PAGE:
One French concrete company even got the unique idea to fashion business cards composed out of concrete. Murmure’s business cards come with an embossed logo on one side and typed contact information on the other side. The result may not be convenient for wallets, but certainly leaves an impression on anyone.

Homeowners can also use concrete as a great canvas for chalks, paints and other applications that can create a vibrant burst of color in a space. Concrete floor tiles can provide superior protection as well as a bright rainbow splash to any room. In the spirit of the season, another article from provides a number of interesting Halloween designs made from concrete etchings, stainings and more.

Concrete can be a lot more than just a simple heavy surface for basements and walls. The application of this construction material can lead any homeowner or business down an exciting new path in aesthetic design. Bergen Mobile Concrete is always staying aware of exciting new developments in the field of concrete. Follow our blog to find out more about concrete’s growing applications in our sustainable world.

*Image courtesy of Rawan Hussein

Hearing a Heartbeat through the Concrete

In a natural or manmade disaster, the collapse of buildings can often lead to numerous casualties by trapping innocent bystanders underneath. One of the first jobs of emergency responders is to search the wreckage and look for any survivors that may be found.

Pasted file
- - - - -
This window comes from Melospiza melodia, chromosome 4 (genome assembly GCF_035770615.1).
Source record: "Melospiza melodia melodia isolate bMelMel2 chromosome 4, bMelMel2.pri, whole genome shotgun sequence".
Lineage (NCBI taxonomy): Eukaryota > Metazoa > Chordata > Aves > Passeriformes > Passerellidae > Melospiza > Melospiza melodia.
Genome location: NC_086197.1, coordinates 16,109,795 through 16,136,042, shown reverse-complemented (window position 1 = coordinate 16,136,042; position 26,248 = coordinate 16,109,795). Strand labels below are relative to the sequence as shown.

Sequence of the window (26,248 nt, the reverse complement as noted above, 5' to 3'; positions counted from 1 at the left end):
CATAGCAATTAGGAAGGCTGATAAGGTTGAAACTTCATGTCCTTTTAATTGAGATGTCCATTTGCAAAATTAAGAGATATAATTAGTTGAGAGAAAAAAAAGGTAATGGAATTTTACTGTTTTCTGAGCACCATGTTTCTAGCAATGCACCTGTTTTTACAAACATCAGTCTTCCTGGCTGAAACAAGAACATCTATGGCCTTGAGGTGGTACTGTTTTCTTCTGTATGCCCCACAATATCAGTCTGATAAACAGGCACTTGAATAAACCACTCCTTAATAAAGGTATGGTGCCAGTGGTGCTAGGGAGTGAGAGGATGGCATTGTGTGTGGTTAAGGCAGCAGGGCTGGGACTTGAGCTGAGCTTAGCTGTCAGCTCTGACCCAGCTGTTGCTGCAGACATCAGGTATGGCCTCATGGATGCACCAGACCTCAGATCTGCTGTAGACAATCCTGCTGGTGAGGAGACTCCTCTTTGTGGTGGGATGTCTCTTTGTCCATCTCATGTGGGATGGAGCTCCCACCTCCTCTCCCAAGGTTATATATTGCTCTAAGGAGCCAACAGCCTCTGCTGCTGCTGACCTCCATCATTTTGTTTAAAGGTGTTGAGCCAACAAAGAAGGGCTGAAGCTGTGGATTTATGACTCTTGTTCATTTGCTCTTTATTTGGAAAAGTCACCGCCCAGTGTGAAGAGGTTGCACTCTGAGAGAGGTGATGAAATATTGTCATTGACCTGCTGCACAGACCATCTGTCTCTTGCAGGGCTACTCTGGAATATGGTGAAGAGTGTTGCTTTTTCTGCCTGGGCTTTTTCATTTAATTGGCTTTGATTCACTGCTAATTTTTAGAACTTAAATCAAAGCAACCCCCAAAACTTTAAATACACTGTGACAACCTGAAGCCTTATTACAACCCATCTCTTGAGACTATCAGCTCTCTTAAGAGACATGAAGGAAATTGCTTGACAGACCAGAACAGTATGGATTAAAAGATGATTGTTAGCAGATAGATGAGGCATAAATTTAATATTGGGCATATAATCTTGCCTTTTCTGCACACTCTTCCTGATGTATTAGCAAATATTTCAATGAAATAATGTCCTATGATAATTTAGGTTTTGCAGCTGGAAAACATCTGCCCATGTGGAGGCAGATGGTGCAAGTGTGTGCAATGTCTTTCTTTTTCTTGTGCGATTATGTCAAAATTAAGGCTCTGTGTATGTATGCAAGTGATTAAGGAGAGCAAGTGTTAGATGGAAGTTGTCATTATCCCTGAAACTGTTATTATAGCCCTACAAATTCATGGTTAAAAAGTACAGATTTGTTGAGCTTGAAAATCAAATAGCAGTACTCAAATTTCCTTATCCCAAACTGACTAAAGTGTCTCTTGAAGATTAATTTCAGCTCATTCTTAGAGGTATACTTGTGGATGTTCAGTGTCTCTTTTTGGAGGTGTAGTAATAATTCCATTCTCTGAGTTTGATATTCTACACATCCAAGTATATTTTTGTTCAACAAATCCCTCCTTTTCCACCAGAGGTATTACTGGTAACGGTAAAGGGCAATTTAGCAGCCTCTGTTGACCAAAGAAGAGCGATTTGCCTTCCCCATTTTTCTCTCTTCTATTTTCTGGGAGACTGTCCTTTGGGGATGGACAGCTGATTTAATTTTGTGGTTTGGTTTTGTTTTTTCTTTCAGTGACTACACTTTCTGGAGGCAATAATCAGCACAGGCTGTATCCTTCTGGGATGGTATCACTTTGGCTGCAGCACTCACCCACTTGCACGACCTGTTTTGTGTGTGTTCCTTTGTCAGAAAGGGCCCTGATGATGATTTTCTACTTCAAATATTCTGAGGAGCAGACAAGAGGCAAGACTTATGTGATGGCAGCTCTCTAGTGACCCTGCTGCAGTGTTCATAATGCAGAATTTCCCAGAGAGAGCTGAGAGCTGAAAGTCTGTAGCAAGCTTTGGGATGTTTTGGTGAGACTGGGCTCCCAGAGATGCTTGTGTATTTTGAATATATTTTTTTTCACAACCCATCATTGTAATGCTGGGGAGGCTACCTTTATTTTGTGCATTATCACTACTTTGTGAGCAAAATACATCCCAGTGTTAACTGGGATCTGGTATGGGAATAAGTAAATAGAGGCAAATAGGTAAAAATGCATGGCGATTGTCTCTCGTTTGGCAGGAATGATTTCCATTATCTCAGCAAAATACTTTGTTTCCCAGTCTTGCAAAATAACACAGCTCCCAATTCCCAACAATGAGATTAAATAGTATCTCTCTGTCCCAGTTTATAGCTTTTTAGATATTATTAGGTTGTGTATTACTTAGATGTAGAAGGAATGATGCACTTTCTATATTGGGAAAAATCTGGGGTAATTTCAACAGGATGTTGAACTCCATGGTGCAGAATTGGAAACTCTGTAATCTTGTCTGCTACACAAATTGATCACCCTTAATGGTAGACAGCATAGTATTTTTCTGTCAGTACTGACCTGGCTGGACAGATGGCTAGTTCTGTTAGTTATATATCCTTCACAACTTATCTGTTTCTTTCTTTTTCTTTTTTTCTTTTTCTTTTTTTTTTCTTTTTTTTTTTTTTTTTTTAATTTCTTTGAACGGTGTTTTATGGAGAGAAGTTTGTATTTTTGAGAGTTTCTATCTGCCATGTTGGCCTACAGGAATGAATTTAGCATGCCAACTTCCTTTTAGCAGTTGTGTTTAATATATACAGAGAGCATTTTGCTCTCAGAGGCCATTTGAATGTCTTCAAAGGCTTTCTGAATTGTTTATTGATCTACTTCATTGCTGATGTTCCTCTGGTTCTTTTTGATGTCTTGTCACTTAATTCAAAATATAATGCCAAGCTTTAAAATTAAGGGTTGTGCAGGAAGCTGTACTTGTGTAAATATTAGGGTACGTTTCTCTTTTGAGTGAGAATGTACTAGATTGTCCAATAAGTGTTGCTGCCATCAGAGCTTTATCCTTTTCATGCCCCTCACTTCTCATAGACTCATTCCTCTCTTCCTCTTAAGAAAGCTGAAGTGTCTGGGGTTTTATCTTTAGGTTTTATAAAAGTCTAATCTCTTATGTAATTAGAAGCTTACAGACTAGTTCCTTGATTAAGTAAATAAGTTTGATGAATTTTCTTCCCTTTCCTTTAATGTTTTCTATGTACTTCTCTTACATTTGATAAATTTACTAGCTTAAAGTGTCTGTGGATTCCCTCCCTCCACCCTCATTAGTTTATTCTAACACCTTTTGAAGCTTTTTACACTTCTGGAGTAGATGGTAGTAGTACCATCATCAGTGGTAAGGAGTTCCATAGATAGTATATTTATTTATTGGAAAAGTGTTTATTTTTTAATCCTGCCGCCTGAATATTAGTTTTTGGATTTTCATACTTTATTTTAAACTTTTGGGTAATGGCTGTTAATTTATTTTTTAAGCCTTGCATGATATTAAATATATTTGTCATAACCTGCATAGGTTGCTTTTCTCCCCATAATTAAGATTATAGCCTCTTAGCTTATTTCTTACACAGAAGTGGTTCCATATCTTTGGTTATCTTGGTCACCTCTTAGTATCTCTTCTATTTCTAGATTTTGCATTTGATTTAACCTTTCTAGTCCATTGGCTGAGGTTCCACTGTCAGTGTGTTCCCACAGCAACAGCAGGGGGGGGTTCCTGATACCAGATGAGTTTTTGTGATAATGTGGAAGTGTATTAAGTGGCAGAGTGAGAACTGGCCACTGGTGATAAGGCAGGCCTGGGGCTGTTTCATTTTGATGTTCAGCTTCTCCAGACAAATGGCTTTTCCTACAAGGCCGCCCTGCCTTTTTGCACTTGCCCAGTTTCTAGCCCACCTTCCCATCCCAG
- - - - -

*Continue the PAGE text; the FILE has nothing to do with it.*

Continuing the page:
Even with specialized equipment, it’s a very difficult job to locate survivors perfectly. Radar equipment and other tools that search for signs of life often have their signals blocked or scattered by the piles of concrete and steel between those who are trapped and their rescuers. One new technology is currently being developed, however, that promises to give emergency responders a greater ability to detect life underneath rubble.

FINDER, which stands for Finding Individuals for Disaster Emergency Response, is a radar-based technology that is being jointly developed by the U.S. Department of Homeland Security and NASA. This radar system is capable of detecting a human heartbeat behind 20 feet of solid concrete, or 30 feet of crushed material. In an open field, this system can detect a heartbeat 100 feet away.

A human heartbeat provides an incredibly weak signal when compared to other electrical network that could obscure other emergency response technology signals. However, FINDER is capable of being able to not only detect the electric signal given off by a heartbeat, but also can discern between human and animal heartbeats. The microwave-based radar technology would give emergency personnel a much quicker response time for locating survivors, which will go a long way in reducing death tolls in these tragedies.

As our society continues to look for sustainable methods of building construction that are structurally sound, concrete will likely have a growing role in our world. No one can predict a tragedy, but being better protected against one can help us go about our lives a little easier. Bergen Mobile Concrete is always staying on top of innovations related to concrete to bring the best available technology to each of our jobs.

*Image courtesy of Golkin Oleg